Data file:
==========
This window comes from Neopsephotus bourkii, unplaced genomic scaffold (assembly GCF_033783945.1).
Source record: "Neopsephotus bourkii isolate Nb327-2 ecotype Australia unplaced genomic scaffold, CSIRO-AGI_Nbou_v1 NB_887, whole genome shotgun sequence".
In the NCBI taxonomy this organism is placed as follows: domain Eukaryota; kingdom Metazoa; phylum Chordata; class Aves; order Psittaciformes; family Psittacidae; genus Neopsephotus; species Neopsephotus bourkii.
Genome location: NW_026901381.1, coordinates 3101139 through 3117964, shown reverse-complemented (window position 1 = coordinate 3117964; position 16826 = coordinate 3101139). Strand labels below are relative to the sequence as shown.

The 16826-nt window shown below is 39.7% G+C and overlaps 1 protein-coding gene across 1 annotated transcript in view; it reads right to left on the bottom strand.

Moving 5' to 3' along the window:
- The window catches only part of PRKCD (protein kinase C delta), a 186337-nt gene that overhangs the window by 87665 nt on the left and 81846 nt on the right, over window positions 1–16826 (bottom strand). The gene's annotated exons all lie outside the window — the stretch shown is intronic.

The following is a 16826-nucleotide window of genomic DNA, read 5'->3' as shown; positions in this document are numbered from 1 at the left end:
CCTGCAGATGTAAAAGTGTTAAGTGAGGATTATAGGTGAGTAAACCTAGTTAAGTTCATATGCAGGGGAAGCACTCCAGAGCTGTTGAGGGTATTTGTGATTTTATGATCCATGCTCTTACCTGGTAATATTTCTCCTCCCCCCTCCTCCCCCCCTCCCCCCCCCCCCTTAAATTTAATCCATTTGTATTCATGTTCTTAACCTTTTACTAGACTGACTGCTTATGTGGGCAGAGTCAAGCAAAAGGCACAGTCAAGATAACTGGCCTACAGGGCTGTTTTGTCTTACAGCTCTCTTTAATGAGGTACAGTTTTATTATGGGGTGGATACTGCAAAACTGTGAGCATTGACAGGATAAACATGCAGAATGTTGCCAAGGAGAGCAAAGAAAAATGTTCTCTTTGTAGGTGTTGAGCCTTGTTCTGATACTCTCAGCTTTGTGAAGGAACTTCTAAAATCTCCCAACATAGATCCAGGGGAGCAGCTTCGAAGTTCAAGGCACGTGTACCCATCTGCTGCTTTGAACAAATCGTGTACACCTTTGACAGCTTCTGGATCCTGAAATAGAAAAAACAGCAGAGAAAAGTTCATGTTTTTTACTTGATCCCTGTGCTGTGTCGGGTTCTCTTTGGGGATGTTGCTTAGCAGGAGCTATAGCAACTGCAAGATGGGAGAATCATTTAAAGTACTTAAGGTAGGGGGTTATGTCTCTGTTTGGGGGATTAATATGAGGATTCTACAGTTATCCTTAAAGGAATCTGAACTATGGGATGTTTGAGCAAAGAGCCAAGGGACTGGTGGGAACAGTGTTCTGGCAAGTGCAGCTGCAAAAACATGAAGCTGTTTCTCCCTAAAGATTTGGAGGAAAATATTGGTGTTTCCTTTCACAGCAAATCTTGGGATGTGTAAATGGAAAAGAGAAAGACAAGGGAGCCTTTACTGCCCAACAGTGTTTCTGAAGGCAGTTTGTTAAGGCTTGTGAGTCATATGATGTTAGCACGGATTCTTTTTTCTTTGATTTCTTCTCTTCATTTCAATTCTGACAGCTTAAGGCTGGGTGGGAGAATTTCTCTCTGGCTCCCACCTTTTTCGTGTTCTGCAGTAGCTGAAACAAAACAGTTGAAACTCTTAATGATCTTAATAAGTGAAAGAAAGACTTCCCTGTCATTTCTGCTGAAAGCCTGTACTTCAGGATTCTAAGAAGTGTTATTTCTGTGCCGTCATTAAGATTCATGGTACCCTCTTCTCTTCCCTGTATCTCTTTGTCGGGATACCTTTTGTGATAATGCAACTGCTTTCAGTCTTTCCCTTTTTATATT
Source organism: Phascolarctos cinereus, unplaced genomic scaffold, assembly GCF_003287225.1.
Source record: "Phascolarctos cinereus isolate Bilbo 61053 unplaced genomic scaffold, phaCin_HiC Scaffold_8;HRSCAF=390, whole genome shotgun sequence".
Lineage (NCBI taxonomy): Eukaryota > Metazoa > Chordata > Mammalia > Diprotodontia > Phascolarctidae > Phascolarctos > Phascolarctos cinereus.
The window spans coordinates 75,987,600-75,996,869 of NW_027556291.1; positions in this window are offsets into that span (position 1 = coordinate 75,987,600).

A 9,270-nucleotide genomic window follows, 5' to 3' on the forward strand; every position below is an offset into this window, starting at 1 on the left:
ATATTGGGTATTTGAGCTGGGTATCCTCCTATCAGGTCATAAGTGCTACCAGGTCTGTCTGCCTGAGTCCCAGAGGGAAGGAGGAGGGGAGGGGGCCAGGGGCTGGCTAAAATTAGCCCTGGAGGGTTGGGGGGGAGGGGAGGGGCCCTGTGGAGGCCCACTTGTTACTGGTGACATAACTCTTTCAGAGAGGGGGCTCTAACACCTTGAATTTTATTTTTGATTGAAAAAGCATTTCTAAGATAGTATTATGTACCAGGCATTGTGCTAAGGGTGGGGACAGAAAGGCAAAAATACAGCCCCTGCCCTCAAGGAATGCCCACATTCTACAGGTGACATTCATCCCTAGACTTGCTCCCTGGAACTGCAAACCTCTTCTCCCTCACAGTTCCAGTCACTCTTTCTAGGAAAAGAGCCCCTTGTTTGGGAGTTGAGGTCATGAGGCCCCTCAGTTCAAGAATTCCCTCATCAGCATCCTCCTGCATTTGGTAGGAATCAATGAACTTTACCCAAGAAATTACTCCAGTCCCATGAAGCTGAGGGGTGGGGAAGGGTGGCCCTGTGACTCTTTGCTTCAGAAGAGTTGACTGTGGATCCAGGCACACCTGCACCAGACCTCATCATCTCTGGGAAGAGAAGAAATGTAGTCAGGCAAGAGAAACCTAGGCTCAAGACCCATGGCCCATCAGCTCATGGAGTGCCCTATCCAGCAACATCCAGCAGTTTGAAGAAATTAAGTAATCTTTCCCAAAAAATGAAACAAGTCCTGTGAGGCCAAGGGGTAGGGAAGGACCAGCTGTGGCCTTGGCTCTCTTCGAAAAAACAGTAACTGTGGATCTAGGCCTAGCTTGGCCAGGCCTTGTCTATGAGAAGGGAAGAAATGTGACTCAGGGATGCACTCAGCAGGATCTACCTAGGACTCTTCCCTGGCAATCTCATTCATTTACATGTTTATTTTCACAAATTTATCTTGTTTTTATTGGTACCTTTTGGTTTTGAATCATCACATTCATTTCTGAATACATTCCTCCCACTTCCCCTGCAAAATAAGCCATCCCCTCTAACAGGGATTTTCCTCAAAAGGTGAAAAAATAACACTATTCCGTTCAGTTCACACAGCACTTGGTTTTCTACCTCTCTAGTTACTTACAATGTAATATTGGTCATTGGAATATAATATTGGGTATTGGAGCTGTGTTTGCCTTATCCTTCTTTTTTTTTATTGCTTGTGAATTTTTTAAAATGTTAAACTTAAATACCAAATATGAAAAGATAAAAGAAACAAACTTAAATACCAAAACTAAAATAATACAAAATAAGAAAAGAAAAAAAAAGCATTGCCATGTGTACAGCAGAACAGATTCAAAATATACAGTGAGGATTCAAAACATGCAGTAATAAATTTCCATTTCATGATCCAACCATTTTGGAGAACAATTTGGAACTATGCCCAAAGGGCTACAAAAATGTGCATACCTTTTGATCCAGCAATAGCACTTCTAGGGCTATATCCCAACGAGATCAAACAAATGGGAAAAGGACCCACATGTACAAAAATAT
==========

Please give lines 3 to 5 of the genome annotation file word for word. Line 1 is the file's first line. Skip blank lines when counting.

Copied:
In the NCBI taxonomy this organism is placed as follows: domain Eukaryota; kingdom Metazoa; phylum Chordata; class Aves; order Psittaciformes; family Psittacidae; genus Neopsephotus; species Neopsephotus bourkii.
Genome location: NW_026901381.1, coordinates 3101139 through 3117964, shown reverse-complemented (window position 1 = coordinate 3117964; position 16826 = coordinate 3101139). Strand labels below are relative to the sequence as shown.

The 16826-nt window shown below is 39.7% G+C and overlaps 1 protein-coding gene across 1 annotated transcript in view; it reads right to left on the bottom strand.